A Visual History of the VW Camper Van
Known nostalgically and largely for its boxy shape, bright colours, and iconic VW silver badge, the VW campervan has become a pop icon for adventure, the outdoors, and long-distance travel. Whilst Volkswagen has been manufacturing and producing campers since 1950, it's the history behind the iconic vehicle and how it changed visually over different generations that many enthusiasts have come to know.
VW Campervan - The Evolution
1947 marked the beginning of campervans. Dutch importer Ben Pon had the idea from observing motorised trolleys which were being used to transport parts around a VW factory in Wolfsburg.
This led to his sketch on 23rd April 1947, which captured a Beetle-based van, slightly resembling a box on wheels.
Did you know?
In the years that followed, VW developed campervan models for all kinds of transport, where some were used to carry parts, others were even manufactured as ambulances.
The First VW Unveiled at Geneva
A year later when Heinz Nordhoff became the Chief Executive of Volkswagen, he developed this sketch into something far greater. The first VW van was launched at the Geneva Motor Show in November 1949.
'The Splittie' Years (1950-1967)
‘The Splittie’ Years (1947–1967) The first generation of VW buses came in the form of the 'splitties', which earned their name from the split screen windscreen. Market demand soared for this model of the VW campervan, which boasted a rear air-cooled engine putting out 25bhp.
Did you know?
Nowadays, a Type 2, or T2 Split, has a nostalgic charm that is considered iconic and these are collectible depending on the condition and model.
VW Rolls Out Mass Production Of the Camper
On 8th March production began at the rate of 10 vehicles per day. For the next four decades, the basic design remained the same and roughly 5 million buses were produced over that time.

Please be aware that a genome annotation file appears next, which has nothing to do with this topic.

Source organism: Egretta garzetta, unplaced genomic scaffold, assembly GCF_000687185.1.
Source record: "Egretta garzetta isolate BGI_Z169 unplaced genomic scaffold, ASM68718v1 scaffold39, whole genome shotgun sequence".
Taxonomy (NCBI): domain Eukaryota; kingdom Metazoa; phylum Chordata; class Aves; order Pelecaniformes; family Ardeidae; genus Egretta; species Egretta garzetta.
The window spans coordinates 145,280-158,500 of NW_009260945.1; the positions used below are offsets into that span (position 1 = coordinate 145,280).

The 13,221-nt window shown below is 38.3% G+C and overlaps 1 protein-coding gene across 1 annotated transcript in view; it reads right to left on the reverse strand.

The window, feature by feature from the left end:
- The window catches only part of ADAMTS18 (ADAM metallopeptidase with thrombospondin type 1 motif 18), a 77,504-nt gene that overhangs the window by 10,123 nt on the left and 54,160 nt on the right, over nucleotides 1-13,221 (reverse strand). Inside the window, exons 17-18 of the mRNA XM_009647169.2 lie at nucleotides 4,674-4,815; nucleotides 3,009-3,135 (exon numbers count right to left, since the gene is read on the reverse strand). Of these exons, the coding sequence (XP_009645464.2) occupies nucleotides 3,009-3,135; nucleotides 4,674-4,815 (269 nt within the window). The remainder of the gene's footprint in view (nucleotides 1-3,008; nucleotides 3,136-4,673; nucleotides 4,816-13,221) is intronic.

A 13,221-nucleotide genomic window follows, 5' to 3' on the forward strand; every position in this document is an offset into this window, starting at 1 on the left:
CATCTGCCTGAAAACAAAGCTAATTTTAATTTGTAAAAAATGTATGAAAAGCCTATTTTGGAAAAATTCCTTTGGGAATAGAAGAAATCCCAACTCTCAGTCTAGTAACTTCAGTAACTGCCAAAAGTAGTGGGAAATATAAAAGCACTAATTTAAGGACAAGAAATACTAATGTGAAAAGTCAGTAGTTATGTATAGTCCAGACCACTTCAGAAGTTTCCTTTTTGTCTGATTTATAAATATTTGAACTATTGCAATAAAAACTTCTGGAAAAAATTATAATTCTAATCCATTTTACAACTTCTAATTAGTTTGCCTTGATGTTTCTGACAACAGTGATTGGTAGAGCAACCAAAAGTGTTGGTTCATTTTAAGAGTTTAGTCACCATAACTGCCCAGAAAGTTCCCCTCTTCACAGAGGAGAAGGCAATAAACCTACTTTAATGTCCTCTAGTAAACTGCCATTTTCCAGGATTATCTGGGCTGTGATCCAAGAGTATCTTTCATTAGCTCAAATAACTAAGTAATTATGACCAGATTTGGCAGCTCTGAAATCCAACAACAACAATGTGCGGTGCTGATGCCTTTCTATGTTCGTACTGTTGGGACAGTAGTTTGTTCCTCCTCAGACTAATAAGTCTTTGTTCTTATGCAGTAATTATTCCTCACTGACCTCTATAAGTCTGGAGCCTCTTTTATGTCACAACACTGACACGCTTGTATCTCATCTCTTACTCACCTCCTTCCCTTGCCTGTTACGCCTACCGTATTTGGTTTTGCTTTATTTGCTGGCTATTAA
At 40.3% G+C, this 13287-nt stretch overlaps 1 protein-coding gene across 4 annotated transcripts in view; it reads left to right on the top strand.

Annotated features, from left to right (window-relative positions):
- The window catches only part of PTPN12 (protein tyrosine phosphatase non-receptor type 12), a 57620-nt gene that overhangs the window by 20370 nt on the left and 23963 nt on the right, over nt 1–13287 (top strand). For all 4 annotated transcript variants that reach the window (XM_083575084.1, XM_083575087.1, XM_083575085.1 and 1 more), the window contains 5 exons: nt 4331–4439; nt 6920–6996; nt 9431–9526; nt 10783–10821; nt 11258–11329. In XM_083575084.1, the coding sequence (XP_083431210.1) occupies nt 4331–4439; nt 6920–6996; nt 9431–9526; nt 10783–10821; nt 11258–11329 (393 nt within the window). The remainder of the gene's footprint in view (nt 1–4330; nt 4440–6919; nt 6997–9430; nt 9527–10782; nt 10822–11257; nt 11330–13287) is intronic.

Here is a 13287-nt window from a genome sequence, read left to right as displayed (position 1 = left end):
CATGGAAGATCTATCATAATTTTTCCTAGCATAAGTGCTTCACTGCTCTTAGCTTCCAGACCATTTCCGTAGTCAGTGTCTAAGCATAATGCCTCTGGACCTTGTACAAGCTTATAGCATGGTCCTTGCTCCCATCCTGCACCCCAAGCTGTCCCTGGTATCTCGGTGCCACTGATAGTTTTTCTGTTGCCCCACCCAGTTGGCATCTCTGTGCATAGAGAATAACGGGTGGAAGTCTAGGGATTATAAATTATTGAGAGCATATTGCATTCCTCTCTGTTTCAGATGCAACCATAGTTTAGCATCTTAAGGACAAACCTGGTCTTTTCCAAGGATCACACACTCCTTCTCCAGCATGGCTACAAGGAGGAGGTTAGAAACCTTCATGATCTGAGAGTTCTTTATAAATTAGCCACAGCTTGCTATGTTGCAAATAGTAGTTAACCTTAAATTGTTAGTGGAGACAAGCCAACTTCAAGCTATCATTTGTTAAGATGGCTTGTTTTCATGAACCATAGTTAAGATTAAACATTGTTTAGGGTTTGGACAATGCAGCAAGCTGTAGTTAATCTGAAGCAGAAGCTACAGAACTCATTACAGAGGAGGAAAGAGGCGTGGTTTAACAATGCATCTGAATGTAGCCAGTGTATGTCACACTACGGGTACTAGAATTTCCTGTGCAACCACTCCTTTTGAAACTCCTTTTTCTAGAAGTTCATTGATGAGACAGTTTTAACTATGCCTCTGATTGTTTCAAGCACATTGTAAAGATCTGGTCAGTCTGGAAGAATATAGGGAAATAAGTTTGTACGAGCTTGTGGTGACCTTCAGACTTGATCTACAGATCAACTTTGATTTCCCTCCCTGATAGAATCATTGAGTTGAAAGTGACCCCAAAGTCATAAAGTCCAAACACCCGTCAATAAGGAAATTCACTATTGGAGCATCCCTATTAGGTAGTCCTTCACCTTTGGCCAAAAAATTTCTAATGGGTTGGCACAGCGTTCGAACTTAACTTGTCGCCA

The Type 2 filled a gap in the market, offering drivers something different with a rear engine and box on wheels appearance. The uncomplicated design meant VW was able to manufacture 90 different body combinations over the first 5 years of its production.
Variations of the early camper included buses, pick-up trucks, fire engines, beer wagons, ice cream vans, milk floats and the iconic camper.
In 1950, the microbus was produced with it's now famous big VW logo. This received the cultural nickname of the “Camper” in Britain, or simply the “Bus” in America.
In 1951 came the introduction of the Westfalia, named because of Westfalia-Werke, the contractor who built the vans and came from the Westphalia region in Germany. The VW campervan proved extremely popular.
The Single Cab Pick-up
The single cab pick-up appeared in 1952 and in 1954 the engine size was increased. Roughly 30 versions of the transporter were available, including a delivery van and ambulance. Four years later came the introduction of the double cab pick-up and the production line had moved from Wolfsburg to Hannover.
The Campervan and Counterculture
The campervan was more than just an important feat in vehicle manufacturing, but became a social symbol of the 1960s and ensuing counterculture. For many, this memory might have looked like a Splittie in lively paintwork circa Woodstock.
Wide Bed Trucks Became Available
In 1960 the wide bed trucks became available on special order and high roof delivery vans were also introduced. Flashing indicators replaced the semaphores. At the same time, a few more firms were in competition for market interest in converted VW campervans, including companies like Dormobile and Mooretown in the late 1950s.
Engine Sizes Increased
This was the year the engine size increased from the original 1200cc to 1500cc, and the iconic sliding side door became an option for VW owners.
The Splittie Retires
1967 was the end of an era for the 'splittie'. When the last bus rolled off the production line, VW had produced 1,477,330 buses.
In 1968 the Split screen was replaced by the 'Early Bay'. This radical rethink in style was just the beginning. There were major suspension changes and engines were now fitted with a stabilising back bar. A one-piece windscreen and wind-down windows were also added amongst a growing list of mechanical changes. In fact, the majority of parts and body panels were replaced.
The Late Bay
The 'Late Bay' was introduced in 1973. The new wrap-around bumpers were replaced with a square style, the front indicators moved up to the new grill, and this came with the option of larger engine sizes. Following these changes, the bus became more reliable.
The Late Bay also introduced a range of safety features, including improved brakes, a crumple zone and a reinforced passenger cell.
Late Bays were converted into campervans by various firms such as Devon, Viking, Danbury, Dormobile and Westfalia.